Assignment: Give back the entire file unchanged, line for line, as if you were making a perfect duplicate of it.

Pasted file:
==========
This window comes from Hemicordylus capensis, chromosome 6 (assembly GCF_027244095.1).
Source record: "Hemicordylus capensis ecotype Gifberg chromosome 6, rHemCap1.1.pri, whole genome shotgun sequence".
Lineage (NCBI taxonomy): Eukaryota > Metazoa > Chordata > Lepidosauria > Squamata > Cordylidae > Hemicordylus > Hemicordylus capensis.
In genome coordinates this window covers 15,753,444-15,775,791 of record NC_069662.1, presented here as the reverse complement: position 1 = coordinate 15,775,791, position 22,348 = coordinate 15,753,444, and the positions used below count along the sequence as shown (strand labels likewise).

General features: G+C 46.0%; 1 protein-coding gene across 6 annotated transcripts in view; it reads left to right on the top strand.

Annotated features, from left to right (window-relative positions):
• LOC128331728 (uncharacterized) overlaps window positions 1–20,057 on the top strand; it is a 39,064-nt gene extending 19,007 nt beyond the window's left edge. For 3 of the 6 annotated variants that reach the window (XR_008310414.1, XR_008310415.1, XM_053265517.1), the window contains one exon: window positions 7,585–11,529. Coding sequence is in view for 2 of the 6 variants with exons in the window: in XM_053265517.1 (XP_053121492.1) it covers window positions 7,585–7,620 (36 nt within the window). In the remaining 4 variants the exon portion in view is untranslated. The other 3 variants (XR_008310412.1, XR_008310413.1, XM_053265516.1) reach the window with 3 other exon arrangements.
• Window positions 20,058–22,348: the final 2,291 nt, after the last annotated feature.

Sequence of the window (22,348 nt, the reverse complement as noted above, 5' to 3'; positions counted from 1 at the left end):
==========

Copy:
This window comes from Hemicordylus capensis, chromosome 6 (assembly GCF_027244095.1).
Source record: "Hemicordylus capensis ecotype Gifberg chromosome 6, rHemCap1.1.pri, whole genome shotgun sequence".
Lineage (NCBI taxonomy): Eukaryota > Metazoa > Chordata > Lepidosauria > Squamata > Cordylidae > Hemicordylus > Hemicordylus capensis.
In genome coordinates this window covers 15,753,444-15,775,791 of record NC_069662.1, presented here as the reverse complement: position 1 = coordinate 15,775,791, position 22,348 = coordinate 15,753,444, and the positions used below count along the sequence as shown (strand labels likewise).

General features: G+C 46.0%; 1 protein-coding gene across 6 annotated transcripts in view; it reads left to right on the top strand.

Annotated features, from left to right (window-relative positions):
• LOC128331728 (uncharacterized) overlaps window positions 1–20,057 on the top strand; it is a 39,064-nt gene extending 19,007 nt beyond the window's left edge. For 3 of the 6 annotated variants that reach the window (XR_008310414.1, XR_008310415.1, XM_053265517.1), the window contains one exon: window positions 7,585–11,529. Coding sequence is in view for 2 of the 6 variants with exons in the window: in XM_053265517.1 (XP_053121492.1) it covers window positions 7,585–7,620 (36 nt within the window). In the remaining 4 variants the exon portion in view is untranslated. The other 3 variants (XR_008310412.1, XR_008310413.1, XM_053265516.1) reach the window with 3 other exon arrangements.
• Window positions 20,058–22,348: the final 2,291 nt, after the last annotated feature.

Sequence of the window (22,348 nt, the reverse complement as noted above, 5' to 3'; positions counted from 1 at the left end):